As a court rules that crimes committed by US corporations abroad cannot be tried in the US, what are the implications?
The US Supreme Court on Monday put CACI International Inc a step closer to facing a trial in a lawsuit by three Iraqi former detainees who have accused employees of the defence contractor of directing their torture at the Abu Ghraib prison near Baghdad.
The justices declined to hear CACI’s appeal of a lower court’s 2019 decision that favored the three Iraqi men, whose suit against the Virginia-based company was filed in 2008 under a 1789 US law called the Alien Tort Statute that can be used to pursue legal claims over alleged human rights abuses.
The Richmond, Virginia-based 4th US Circuit Court of Appeals in 2019 refused to let the company immediately appeal a federal judge’s earlier ruling that said CACI was immune from being sued because it was working as a government contractor.
The company has argued that it should be protected under a different and more muscular legal doctrine known as derivative sovereign immunity that can be invoked to shield government contractors from liability under certain circumstances.
The harsh treatment of prisoners held by US forces during the Iraq war at the Abu Ghraib facility became a scandal during former President George W Bush’s administration after pictures of the abuse emerged in 2004. Some detainees said they endured physical and sexual abuse, infliction of electric shocks and mock executions.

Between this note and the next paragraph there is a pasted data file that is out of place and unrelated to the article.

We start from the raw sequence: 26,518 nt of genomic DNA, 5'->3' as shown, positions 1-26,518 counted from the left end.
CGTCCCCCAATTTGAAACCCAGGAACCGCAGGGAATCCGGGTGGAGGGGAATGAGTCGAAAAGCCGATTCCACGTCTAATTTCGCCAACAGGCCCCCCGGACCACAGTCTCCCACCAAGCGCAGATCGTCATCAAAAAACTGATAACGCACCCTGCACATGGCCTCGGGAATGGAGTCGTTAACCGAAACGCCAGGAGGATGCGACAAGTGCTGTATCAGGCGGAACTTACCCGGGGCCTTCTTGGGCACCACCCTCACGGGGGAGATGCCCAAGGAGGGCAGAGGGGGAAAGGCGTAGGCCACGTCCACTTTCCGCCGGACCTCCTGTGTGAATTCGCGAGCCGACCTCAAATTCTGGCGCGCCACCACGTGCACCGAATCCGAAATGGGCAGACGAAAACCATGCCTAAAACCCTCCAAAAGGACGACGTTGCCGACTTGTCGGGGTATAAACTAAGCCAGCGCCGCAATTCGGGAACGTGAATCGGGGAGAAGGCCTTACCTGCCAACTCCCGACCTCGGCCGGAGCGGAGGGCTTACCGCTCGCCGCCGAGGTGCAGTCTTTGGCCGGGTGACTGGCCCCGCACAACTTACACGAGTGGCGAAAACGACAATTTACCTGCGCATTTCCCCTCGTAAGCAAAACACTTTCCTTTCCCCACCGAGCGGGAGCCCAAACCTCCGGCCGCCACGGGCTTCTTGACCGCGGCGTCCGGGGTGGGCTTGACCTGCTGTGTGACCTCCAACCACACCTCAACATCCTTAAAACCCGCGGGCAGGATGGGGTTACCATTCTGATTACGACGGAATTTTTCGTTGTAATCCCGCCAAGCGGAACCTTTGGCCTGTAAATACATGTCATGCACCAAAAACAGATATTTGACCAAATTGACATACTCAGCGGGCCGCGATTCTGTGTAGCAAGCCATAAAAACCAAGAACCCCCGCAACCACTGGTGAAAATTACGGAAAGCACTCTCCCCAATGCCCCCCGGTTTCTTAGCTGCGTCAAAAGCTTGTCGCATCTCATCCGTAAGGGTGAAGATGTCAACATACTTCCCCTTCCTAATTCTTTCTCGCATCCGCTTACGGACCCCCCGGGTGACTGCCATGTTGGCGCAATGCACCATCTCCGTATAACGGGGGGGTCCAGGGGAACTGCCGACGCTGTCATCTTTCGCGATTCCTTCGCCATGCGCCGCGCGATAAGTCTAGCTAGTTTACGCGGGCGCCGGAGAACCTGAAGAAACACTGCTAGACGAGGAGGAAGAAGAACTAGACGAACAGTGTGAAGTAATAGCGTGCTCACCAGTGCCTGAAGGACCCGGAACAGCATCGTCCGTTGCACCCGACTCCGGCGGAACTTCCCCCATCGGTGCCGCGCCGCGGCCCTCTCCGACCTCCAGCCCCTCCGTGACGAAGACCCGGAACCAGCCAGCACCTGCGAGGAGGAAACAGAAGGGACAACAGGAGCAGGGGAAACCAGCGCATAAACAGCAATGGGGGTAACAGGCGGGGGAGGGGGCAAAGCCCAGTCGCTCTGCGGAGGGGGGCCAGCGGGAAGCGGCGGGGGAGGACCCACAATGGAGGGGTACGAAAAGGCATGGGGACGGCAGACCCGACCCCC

The three plaintiffs – Suhail Al Shimari, Salah Al-Ejaili and As’ad Al-Zuba’e – are Iraqi civilians who said they were imprisoned at Abu Ghraib and eventually released without charge. CACI has called the lawsuit baseless.
The lawsuit has bounced around the courts on different legal questions ever since it was first filed. The issue before the justices was on the narrow question of whether the company could immediately appeal the lower court decision and not on the merits of whether the lawsuit should be tossed out.
The lawsuit accused CACI employees who conducted interrogation and other services at Abu Ghraib of directing or encouraging torture, in part to “soften up” detainees for questioning, while managers were accused of covering it up.
The US Supreme Court in 2013 narrowed the Alien Tort Statute’s reach, saying it was presumed to cover conduct in the United States, and that violations elsewhere must “touch and concern” US territory “with sufficient force” for plaintiffs to sue.
The justices in that case and two subsequent rulings rebuffed attempts by corporate defendants to find that US-based companies can never be sued under the law. The Supreme Court ruled on June 17 that another lawsuit filed under the Alien Tort Statute accusing Cargill Inc and a Nestle SA subsidiary of knowingly helping perpetuate slavery at Ivory Coast cocoa farms must be thrown out.